Isolation of Dictyostatin 1. Processing began with the removal of the shipping solution (methanol/sea water) from the Spongia and its partitioning with dichloromethane by the counter-current method. The dichloromethane fraction was evaporated to give a black solid (472.0 g; PS ED50 0.91 μg/ml). The containers were refilled with 1:1 dichloromethane/methanol. After 8-13 days the solution was removed and water (about 15%) was added to complete the separation of the dichloromethane layer from methanol/water. The dichloromethane layer was evaporated "in vacuum" (the first dichloromethane extraction) and yielded a dark brown solid (1504.1 g; PS ED50 4.6 μg/ml). The recovered dichloromethane was remixed with the upper methanol/water layer, methanol was added to reform a single phase and the mixture was returned to the sponge containers. After 7 days the solvent was again drained, and the solution was mixed with water (15%). The separated dichloromethane layer (second dichloromethane extraction) yielded 747.3 g (PS ED50 27.0 μg/ml).

The first dichloromethane extract (1504.1 g) was partitioned three times between hexane and 9:1 methanol/water. The hexane layer was discarded. The methanol/water phase was diluted to 3:2 (by addition of water) and extracted four times with dichloromethane. The dichloromethane layer was concentrated and the residue (52.45 g) showed significant PS cytostatic activity (PS ED50 0.24 μg/ml).

The second dichloromethane extract (747.3 g) was separately partitioned in a similar manner to the first dichloromethane extract and yielded 34.42 g (PS ED50 0.26 μg/ml).

The PS active dichloromethane fractions (1st and 2nd dichloromethane extraction) were combined and initially separated by gel permeation chromatography employing Sephadex LH-20 (2.7 kg, 9×130 cm) with methanol as eluent. The eluted fractions were concentrated and tested. The fraction that showed the strongest activity (13.84 g; PS ED50 0.011 μg/ml) was again separated using Sephadex LH-20 (1.6 kg; 8 ×110 cm) with hexane-toluene-methanol (3:1:1). The resulting active fraction (947 mg, PS ED50 0. 015 μg/ml) contained an inactive dark brown solid that was removed utilizing a medium pressure (to 50 psi) liquid chromatography column using Silica gel 60 (4-63 μm) and elution with solvent gradient: hexane-dichloromethane-methanol→methanol. This resulted in a significant increase in activity (40.7 mg; PS ED50 0.0052 μg/ml). The obtained fraction still contained a large amount of the yellow inactive ingredients with different polarities. They were removed by repeated separation (3 times) on a HPLC reverse phase column Prepex 5-20u, C8 with methanol-acetonitrile-water in varying ratios as the eluent. The resulting fraction (3.03 mg; PS ED50 0. 002 μg/ml) contained only one major component. It was finally purified on a HPLC reverse phase column LiChrospher 100 RP-18 using a mixture of acetonitrile-water (45-55) as a mobile phase to yield (3.4×10-7 %) 1.35 mg of dictyostatin 1 colorless and amorphous; P388 lymphocytic leukemia ED50 3.8×10-4 μg/mL); mp 87°-88° C.; [α]22 D -20° (c=0.12, CH3 OH); UV (CH3 OH) λ (nm, log ε) 225, (4.3) 263 (4.2); IR (film) 3412, 2926, 1693, 1638, 1597, 1379, 1277, 1180, 964 cm-1 ; high resolution FAB MS, m/z 555.36621 [M+Na]+ corresponding to C32 H52 O6 Na (calcd mass 555.36621)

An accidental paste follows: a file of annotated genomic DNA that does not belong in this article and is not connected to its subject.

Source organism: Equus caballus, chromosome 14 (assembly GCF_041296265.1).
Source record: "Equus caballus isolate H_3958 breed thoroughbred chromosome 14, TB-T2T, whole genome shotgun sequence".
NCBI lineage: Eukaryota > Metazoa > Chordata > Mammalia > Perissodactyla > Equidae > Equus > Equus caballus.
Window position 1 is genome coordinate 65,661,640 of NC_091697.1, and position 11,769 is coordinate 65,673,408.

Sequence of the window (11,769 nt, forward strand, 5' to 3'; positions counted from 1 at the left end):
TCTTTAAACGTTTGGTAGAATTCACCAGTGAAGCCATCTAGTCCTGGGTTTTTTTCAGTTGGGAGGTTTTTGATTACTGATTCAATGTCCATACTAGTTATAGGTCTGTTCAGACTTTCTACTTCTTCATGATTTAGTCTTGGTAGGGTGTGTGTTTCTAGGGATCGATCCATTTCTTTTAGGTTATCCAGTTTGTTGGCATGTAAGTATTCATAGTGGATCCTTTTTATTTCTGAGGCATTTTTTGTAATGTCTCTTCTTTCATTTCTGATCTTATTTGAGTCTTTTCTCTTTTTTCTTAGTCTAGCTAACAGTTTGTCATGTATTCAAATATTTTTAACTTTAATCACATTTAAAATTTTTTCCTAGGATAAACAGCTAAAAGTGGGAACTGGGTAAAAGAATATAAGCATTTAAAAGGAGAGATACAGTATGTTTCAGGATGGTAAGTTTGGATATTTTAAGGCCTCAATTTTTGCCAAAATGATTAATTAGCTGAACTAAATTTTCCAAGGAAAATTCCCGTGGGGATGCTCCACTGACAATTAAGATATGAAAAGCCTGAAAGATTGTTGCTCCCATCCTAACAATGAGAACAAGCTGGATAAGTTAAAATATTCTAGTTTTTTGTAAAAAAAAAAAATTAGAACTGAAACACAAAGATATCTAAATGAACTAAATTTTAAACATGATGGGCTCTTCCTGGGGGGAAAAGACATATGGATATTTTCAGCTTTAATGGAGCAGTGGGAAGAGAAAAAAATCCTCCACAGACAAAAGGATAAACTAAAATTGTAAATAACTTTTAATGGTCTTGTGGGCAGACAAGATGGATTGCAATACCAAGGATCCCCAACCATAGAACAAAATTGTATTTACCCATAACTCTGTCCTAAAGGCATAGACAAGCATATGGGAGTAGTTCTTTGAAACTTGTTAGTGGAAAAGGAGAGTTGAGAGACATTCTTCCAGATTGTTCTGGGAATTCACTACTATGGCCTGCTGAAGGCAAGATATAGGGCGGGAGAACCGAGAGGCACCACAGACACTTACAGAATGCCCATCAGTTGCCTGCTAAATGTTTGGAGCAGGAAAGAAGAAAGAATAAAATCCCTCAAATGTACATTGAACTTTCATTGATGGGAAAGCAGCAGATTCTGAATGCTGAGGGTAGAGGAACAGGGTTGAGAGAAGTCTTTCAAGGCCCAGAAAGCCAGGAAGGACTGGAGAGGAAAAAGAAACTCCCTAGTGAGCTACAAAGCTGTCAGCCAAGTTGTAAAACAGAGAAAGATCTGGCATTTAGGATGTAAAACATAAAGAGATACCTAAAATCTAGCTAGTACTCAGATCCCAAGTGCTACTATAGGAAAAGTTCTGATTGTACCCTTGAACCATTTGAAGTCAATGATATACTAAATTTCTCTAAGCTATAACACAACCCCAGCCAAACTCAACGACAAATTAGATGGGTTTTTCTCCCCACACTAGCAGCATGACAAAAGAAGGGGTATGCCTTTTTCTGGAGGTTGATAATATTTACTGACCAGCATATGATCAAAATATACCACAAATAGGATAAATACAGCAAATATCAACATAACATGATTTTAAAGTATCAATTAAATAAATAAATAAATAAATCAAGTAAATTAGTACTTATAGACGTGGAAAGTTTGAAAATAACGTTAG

The structure of dictyostatin 1, as shown above, was primarily deduced on the basis of high field (400 and 500 MHz) 2D-NMR data that included 1 H, 13 C, APT, 1 H-1 H-COSY, HMQC, HMBC, and NOE experiments. Presence of an ABX spin system in the 1 H-NMR spectrum of dictyostatin 1 at δ5.21 (br d, 17 Hz), 5.11 (br d, 11 Hz), and 6.67 (dt, 17, 11 Hz) indicated a terminal unit. A broad singlet at δ5.10 correlating with a 13C signal at δ78.63 and a carbonyl signal at δ168.10 in the HMBC spectrum suggested a macrolide. The coupling relationships of signals corresponding to H-2, H-3, H-4 and H-5 were established and extended to H-13. Although some of the signals were obscured, coupling of H-13 to H-19 was also established and extended to H-23 and H-26. Analysis of the HMQC and HMBC spectra supported the structure shown. The signal assignments (Table 1, below) and especially those attributed to the six methyl proton signals which showed strong HMBC correlations provided below. A six-membered ring formed by bonding C-9 to C-13 was eliminated by the NOE observed between H-9 and H-12. Dreiding models illustrated that a NOE between H-9 and H-12 would not be possible if a C-9 to C-13 dihydropyran ring was present. Also, the mass spectra supported absence of a dihydropyran ring.